However, those changes came with a cost and required new laws to protect the rights of workers – 40 hour work weeks, minimum wage, workplace safety laws, and more.

This week, we discussed eco-modernism. One of the central tenets of that is the “conviction that knowledge and technology, applied with wisdom, might allow for a good, or even great, Anthropocene.”

They believe that technology can be a solution, not a culprit, in the battle over climate change. They write, “Transitioning to a world powered by zero-carbon energy sources will require energy technologies that are power dense and capable of scaling to many tens of terawatts to power a growing human economy.”

Developing new technologies can reduce the footprint of agriculture, allowing for a greater concentration of native land. They write, “Thanks to technological improvements in agriculture, during the half-century starting in the mid-1960s, the amount of land required for growing crops and animal feed for the average person declined by one-half.”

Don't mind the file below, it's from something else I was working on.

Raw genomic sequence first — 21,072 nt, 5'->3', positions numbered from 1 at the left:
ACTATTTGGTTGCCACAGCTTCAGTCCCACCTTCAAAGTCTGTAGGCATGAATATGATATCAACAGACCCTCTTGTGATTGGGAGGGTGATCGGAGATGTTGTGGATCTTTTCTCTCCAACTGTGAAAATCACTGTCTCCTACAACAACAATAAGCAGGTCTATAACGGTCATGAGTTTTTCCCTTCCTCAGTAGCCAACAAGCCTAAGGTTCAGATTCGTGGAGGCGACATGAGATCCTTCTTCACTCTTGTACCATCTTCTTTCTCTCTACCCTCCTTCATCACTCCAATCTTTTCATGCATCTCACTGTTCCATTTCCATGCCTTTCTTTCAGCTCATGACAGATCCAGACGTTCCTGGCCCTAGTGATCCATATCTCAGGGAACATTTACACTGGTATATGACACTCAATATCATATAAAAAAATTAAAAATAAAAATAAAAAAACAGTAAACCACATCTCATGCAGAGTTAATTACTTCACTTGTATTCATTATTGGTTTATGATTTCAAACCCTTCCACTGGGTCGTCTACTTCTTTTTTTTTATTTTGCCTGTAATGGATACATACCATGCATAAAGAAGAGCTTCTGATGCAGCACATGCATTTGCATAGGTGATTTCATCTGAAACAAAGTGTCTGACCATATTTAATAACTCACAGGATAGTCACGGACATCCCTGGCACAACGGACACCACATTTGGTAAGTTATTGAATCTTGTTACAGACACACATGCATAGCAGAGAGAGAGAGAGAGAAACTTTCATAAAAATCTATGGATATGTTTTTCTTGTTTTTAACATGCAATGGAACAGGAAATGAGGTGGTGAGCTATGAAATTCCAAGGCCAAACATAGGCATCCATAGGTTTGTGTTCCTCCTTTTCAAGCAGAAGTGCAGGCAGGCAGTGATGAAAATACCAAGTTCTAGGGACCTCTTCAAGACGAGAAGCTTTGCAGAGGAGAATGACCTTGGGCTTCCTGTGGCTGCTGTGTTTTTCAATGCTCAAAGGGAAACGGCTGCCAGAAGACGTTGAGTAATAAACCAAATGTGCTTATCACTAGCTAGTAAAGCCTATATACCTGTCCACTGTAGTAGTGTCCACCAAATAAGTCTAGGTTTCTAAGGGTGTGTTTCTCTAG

These are areas where UC Davis and the World Food Center can help lead the way into the 21st Century.

At the same time, we must remain mindful of the drawbacks of new technologies and guard against over-zealousness and unintended consequences.

—David M. Greenwald reporting

About The Author

David Greenwald is the founder, editor, and executive director of the Davis Vanguard. He founded the Vanguard in 2006. David Greenwald moved to Davis in 1996 to attend Graduate School at UC Davis in Political Science. He lives in South Davis with his wife Cecilia Escamilla Greenwald and three children.

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  1. Frankly

    Here is the way I see it.

    Everything that we enjoy in life today, if fact just the fact that enjoy life at all, should pay homage to the economy.  Now, before the arguments start to fly, I certainly agree that people can live off the grid, grow all their own food and reject all aspects of modernity derived from economic activity.   But what size of a population would this type of society support?  The answer is “very small”.   So if that is your utopian dream… that we kill capitalism and industrialism and somehow get everyone to live of sunlight, wind and only that food you can grow and raise yourself… well then you can kiss goodby 90% of your family and friends.

    Without an economy most of are not born and those that are tend not to survive.